“Truthpaste” vegan toothpaste made from clay, myrrh, wintergreen and a host of other ingredients straight from the bowels of hell. I’m sorry, lovely people at Truthpaste, but your product is f%*&ing disgusting, it feels like you’ve fallen face first in cement. Slightly minty tasting, if you can get past the ‘refreshing’ sensation of a gobful of crushed brick. It did leave my teeth feeling nice though, but I can’t help feeling it’s sloughing away my remaining enamel whilst earth-kindly depriving me of any flouride (we don’t have it in our water up here) 2/10 and I’m happy to give it another go, but I’m not sure it wouldn’t be too abrasive for everyday use.
Making my own soap: I’ve been buying melt-and-pour organic SLS free soap base and adding ingredients to create custom soaps, my favourite is my honey and oatmeal with a wee bit of sweet almond oil. The oatmeal had all floated to the top of the mix but hey, that’s OK because I now have one soap side that’s smooth and the other than is a very gentle exfoliant. It doesn’t make your skin feel as though your jowls have been trapped in a lift door. I’d like to say it makes me feel 16 again but, by Christ, we can’t have miracles at what works out at 50p or so a bar. I wrap mine in greaseproof paper and then pop them in an airtight tub or Kilner jar to save them degrading over time. So simple to make, and would make fabulous gifts. There are tons of soap recipes on Pinterest.
And so….down to the kitchen…….
I’ve been wanting to try beeswax foodwraps for ages, but I confess that I was always put off by the pack prices – a lot of money for something I would be buying blind without trying first. I then discovered that my friend Avril has been experimenting with wraps and she gave me a pack to try out. I was so impressed I am helping her sell them, so if you’d like to try them do let me know. Great on jars and bowls, and I’ve written up a guide on how to use them and how to ‘refresh’ them after you’ve been using them a few months. I am still trying to perfect the origami required to make sandwich envelopes though.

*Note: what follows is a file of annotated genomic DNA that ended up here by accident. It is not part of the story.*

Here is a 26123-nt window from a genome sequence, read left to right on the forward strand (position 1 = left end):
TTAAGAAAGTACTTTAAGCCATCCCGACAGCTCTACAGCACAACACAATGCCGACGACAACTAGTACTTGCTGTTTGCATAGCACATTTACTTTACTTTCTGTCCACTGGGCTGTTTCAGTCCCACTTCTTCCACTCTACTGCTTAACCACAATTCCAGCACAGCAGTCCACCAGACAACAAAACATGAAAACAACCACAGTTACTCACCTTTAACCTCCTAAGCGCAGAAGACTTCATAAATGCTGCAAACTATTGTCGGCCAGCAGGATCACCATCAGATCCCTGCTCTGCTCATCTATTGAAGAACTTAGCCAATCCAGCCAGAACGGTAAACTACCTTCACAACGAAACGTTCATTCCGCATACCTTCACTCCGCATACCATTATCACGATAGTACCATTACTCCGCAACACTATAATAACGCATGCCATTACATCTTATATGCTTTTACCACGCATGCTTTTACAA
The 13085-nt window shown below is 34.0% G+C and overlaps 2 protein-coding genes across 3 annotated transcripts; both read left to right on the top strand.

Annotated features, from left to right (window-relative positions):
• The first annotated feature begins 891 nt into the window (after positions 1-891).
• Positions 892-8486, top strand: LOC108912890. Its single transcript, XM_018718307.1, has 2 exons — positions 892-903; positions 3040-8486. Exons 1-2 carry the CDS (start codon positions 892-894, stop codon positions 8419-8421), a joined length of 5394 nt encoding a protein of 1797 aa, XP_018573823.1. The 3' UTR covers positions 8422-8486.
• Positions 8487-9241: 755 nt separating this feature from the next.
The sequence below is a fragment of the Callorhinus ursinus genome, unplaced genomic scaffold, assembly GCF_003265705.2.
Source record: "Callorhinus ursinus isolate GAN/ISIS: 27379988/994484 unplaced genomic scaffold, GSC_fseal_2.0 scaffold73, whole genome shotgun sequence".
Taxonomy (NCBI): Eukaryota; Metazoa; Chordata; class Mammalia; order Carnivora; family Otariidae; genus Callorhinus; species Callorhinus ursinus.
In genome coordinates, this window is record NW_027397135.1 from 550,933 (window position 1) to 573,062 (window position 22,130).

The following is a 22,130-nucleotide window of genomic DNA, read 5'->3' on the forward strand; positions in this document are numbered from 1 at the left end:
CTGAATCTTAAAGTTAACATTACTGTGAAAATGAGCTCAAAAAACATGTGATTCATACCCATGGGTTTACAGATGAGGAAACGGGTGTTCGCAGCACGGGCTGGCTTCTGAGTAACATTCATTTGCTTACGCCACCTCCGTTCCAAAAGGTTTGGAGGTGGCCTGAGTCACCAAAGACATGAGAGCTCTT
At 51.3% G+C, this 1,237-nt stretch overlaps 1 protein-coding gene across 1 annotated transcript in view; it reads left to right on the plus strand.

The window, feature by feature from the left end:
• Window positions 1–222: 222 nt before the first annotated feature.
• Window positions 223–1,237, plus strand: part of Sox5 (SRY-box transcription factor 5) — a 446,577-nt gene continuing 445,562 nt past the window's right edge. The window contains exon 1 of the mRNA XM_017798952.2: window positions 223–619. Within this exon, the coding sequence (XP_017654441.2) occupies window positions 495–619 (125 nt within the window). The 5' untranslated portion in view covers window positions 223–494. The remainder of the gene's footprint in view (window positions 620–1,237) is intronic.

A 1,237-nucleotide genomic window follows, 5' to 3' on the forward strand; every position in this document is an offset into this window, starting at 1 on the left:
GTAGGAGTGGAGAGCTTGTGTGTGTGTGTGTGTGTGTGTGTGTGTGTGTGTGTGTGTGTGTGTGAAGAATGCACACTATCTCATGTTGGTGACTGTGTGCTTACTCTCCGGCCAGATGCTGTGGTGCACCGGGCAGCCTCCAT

They are £12.50 inc. postage and packing and the pleasure of having me handle your order, and come in three sizes – 20 x 20cm, 25 x 25cm and 30 x 30cm.
Swapping to Indian Soapnuts instead of washing powder – to be honest, these were the things I thought might be the turkey of the show. However, I was very pleasantly surprised once I got past the fact they don’t foam much (those damned marketeers again!) . Everything has come out beautifully, although white shirts etc will probably need an occasional brighten with Vanish/Oxy whatever (if you have a revolting tween as I do with white school shirts). Soapnuts have no smell or softening factors so it is advised to add essential oil to the conditioner drawer but of course that doesn’t soften. Vinegar softens and, again, it doesn’t smell at all once it’s dry but we don’t usually use softener anyway. At £9.00 per kilo (just 6 shells will last around 5 washes at 30 degrees) inc P&P this will be much, much cheaper than powder and I love the idea that I’m not flushing washing powder out into the world. 9/10. They lose a point because they came in a plastic bag.
These are just a couple of things I’ve looked into – on the whole I’ve found the changes fairly reasonably priced (though I was given the wraps as a gift) and, on the whole, just as practical and straightforward as the items I’ve swapped out – there’s certainly very little that is more time-consuming. The only real disappointment is non-bubbling bubble-bath (and who doesn’t love a bubble bath?), and the unfortunate texture and taste of the toothpaste, which I might yet learn to love.
Join me next time, dear reader, when I moan about chest infections, the KonMari method and the state of our raised bed.